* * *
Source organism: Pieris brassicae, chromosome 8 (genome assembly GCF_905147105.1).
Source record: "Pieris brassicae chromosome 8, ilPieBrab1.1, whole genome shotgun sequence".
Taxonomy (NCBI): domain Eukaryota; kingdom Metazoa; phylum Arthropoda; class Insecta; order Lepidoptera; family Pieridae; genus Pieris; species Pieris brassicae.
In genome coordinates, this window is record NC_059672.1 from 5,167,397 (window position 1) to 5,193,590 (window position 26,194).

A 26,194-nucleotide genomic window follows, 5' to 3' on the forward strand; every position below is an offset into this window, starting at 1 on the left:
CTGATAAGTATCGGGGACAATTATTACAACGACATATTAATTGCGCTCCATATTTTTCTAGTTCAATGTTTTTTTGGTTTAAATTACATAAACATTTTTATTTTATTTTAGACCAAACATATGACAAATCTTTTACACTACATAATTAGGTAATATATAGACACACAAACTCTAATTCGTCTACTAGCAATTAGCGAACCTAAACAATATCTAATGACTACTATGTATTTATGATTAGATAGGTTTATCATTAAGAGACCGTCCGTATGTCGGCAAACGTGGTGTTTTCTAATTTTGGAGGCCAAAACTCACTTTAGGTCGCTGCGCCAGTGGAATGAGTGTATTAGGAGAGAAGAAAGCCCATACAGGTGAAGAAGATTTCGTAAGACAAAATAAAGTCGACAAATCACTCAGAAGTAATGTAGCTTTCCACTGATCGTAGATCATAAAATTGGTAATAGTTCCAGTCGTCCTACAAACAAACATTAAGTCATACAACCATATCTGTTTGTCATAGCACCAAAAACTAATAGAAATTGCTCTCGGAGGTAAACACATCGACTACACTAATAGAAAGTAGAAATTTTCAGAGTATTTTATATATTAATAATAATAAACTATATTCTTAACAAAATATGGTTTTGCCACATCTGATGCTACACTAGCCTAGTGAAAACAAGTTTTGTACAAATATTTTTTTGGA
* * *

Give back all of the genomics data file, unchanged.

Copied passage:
Source organism: Pieris brassicae, chromosome 8 (genome assembly GCF_905147105.1).
Source record: "Pieris brassicae chromosome 8, ilPieBrab1.1, whole genome shotgun sequence".
Taxonomy (NCBI): domain Eukaryota; kingdom Metazoa; phylum Arthropoda; class Insecta; order Lepidoptera; family Pieridae; genus Pieris; species Pieris brassicae.
In genome coordinates, this window is record NC_059672.1 from 5,167,397 (window position 1) to 5,193,590 (window position 26,194).

A 26,194-nucleotide genomic window follows, 5' to 3' on the forward strand; every position below is an offset into this window, starting at 1 on the left:
CTGATAAGTATCGGGGACAATTATTACAACGACATATTAATTGCGCTCCATATTTTTCTAGTTCAATGTTTTTTTGGTTTAAATTACATAAACATTTTTATTTTATTTTAGACCAAACATATGACAAATCTTTTACACTACATAATTAGGTAATATATAGACACACAAACTCTAATTCGTCTACTAGCAATTAGCGAACCTAAACAATATCTAATGACTACTATGTATTTATGATTAGATAGGTTTATCATTAAGAGACCGTCCGTATGTCGGCAAACGTGGTGTTTTCTAATTTTGGAGGCCAAAACTCACTTTAGGTCGCTGCGCCAGTGGAATGAGTGTATTAGGAGAGAAGAAAGCCCATACAGGTGAAGAAGATTTCGTAAGACAAAATAAAGTCGACAAATCACTCAGAAGTAATGTAGCTTTCCACTGATCGTAGATCATAAAATTGGTAATAGTTCCAGTCGTCCTACAAACAAACATTAAGTCATACAACCATATCTGTTTGTCATAGCACCAAAAACTAATAGAAATTGCTCTCGGAGGTAAACACATCGACTACACTAATAGAAAGTAGAAATTTTCAGAGTATTTTATATATTAATAATAATAAACTATATTCTTAACAAAATATGGTTTTGCCACATCTGATGCTACACTAGCCTAGTGAAAACAAGTTTTGTACAAATATTTTTTTGGA